of the most pressing issues affecting computer modeling today is the inability for a person
looking at the model to differentiate real data from data reconstructed based on theory or
imagination. One possible solution to this problem is the usage of different colors and textures to
distinguish between the real data and reconstructed data. Similar to the previous issue,
archeologists have a difficult time clearly representing the types of materials used in their
computer representations. To address this issue objects in the computer model are painted with
artificial colors and textures.

    The Pompeii Forum Project is not the only project of its kind. There are many projects using
computer modeling to reconstruct ancient structures. Some examples are reconstruction of the
Theater of Dionysus and the Corinth Computer Project, aimed at reconstructing the ancient city
of Corinth.
   Computer modeling has become very important to the field of archaeology. The many tools
now available allow archeologists to turn data collected into three dimensional images that can be
better studied and analyzed. Even if structures are poorly preserved, different interpretations can
be made to represent different theories. This enables archeologists to compare different designs of
the structures. These models help to better understand how the inhabitants at that time may have
lived. These advantages benefit everyone-archeologists, scholars and the general audience. This
computer technology has had a great impact on the field of archaeology as well as on anyone who
is interested in learning more about ancient cities.
Любомир Тодоров Сандов II Група
Ф.Н 43799.
  In the beginning of every paragraph you will find a number. Put a heading in the
beginning of every of the numbered paragraphs.

 I-Computer program
Любомир Тодоров Сандов II Група
Ф.Н 43799.
1 -What is a Computer Model?
  -Computer Model.
2 -Why Archaeology is Using Computer Modeling?
  -Archeology and Computer Modeling.
3 -Computer Aplications Available to Create Models.
  -Programs in Help of Archeology.
  -Programs Which are Used.
4 -Pompeii Forum Project.
  -Pompeii Project.
5 -Issues Concerning the Use of Computer Modeling.
  -Issues of Computer Modeling.
6 -Other Projects That Use Computer Modeling.
Любомир Тодоров Сандов II Група
Ф.Н 43799.
Computer- Any device capable of processing information to produce a desired result. No matter
how large or small they are, computers typically perform their work in three well-defined steps:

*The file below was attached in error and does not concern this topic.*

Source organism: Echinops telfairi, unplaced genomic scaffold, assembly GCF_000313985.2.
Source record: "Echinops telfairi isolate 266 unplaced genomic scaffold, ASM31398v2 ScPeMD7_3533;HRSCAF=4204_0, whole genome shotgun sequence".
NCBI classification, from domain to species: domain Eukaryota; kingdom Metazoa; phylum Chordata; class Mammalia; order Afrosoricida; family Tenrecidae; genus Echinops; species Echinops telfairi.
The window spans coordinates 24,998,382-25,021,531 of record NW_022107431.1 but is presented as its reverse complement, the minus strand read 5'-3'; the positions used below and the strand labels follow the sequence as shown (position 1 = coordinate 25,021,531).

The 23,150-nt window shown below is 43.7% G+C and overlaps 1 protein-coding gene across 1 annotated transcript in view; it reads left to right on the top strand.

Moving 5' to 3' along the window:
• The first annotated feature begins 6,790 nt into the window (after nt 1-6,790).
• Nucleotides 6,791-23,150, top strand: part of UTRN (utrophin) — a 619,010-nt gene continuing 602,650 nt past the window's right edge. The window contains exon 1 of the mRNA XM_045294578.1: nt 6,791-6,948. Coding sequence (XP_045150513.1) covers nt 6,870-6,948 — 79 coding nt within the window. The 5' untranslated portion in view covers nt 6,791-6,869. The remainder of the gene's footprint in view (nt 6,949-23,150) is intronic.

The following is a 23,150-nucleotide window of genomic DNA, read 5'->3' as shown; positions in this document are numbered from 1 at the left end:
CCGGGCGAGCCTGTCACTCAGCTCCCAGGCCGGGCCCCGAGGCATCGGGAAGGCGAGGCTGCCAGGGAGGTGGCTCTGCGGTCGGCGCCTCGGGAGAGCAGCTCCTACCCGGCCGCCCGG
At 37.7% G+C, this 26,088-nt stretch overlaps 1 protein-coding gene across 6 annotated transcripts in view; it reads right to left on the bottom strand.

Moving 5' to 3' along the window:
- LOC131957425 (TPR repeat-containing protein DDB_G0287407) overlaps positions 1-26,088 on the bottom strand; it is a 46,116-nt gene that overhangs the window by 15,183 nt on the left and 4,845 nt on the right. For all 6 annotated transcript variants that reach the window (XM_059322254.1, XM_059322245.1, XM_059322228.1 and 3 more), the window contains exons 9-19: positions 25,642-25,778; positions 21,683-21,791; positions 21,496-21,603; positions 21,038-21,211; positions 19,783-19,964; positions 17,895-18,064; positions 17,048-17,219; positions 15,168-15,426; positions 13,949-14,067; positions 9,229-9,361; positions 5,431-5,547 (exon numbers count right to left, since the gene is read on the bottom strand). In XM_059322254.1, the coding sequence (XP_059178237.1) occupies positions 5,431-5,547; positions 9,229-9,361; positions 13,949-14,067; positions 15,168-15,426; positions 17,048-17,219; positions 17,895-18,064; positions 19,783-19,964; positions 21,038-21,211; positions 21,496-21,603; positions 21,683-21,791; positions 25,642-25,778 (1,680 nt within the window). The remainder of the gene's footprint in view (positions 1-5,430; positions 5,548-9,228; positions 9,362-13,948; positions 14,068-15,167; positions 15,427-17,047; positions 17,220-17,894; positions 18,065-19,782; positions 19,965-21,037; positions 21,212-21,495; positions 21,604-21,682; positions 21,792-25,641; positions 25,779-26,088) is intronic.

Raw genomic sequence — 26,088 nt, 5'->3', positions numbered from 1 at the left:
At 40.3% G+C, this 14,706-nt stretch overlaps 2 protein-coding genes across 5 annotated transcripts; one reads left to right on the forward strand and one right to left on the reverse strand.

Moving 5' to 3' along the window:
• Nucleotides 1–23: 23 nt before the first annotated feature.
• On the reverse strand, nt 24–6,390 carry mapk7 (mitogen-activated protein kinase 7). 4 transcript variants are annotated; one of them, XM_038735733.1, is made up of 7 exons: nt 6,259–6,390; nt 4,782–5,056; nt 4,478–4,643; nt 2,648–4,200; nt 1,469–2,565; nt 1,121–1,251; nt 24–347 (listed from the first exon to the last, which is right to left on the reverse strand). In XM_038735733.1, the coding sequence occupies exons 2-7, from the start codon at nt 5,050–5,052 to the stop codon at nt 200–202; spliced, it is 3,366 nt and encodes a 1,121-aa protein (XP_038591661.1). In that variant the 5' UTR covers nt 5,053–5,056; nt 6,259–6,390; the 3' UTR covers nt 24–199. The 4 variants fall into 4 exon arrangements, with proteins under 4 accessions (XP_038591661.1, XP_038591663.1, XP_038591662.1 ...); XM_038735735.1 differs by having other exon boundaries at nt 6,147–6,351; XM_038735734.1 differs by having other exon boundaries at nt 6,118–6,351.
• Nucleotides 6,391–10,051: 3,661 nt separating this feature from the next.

(1) accepting input, (2) processing the input according to predefined rules (programs), and (3)
producing output.
Archaeology- The study of ancient cultures, people and periods of history.
Data- Plural of the Latin datum, meaning an item of information
Three-dimensional- A computer simulation of a physical object in which length, width, and
depth are real attributes-a model, with x-, y-, and z-axes, that can be rotated for viewing from
different angles.
Photograph- A picture formed by means of the chemical action of light on film, and then
transferred to specially prepared paper.
Two-dimensional- Existing in reference to two measures, such as height and width-for
example, a two-dimensional model drawn with reference to an x-axis and a y-axis, or a two-
dimensional array of numbers placed in rows and columns.
Distorted- To twist or pull something out of its usual shape.
Angle- The amount of distance between the directions of two lines or surfaces where they meet.
Limitation- The action or process of limiting somebody something or being limited.
Aim- A purpose of intention.
Computer model- The use of computers to describe physical objects and the spatial
relationships among them mathematically. CAD programs, for example, are used to create on-
screen representations of such physical objects as tools, office buildings, complex molecules, and
Application- A program designed to assist in the performance of a specific task, such as word
processing, accounting, or inventory management.
User-friendly- Easy to learn and easy to use.
Develop- To grow or cause somebody or something to grow gradually.
Coordinate- Any element in a group of references to a particular location, such as the
intersection of a certain row and column. In computer graphics and displays, coordinates specify
such elements as points on a line, the corners of a square, or the location of a pixel on the screen.
In other computer applications, coordinates specify cells on a spreadsheet, data points on a graph,
locations in memory, and so on.
Draft- To make preliminary written version of something.
Database- A file composed of records, each containing fields together with a set of operations
for searching, sorting, recombining, and other functions.
Suite of tools- A set of predefined (and usually precompiled) routines a programmer can use in
writing a program for a particular machine, environment, or application.
Software- Computer programs; instructions that make hardware work.
Measurement- The activity or process of measuring something.
Running dimensions- In CAD programs, a means of specifying and possibly controlling the
measurements and spatial relationships of elements in a modeled object, such as using lines,
arrows, and text (that is, measurements) to indicate the length, height, and thickness of each of
the walls in a modeled room or house.
Drawing- A picture, plan or diagram made using a pencil or chalk or computer program.
Link- To connect two elements in a data structure by using index variables or pointer variables.
Project- A piece of work , that is organized carefully and designed to achieve a particular aim.
Issue- An important topic for discussion or argument.
Usage- The way in which something is used; the extent to which something is used.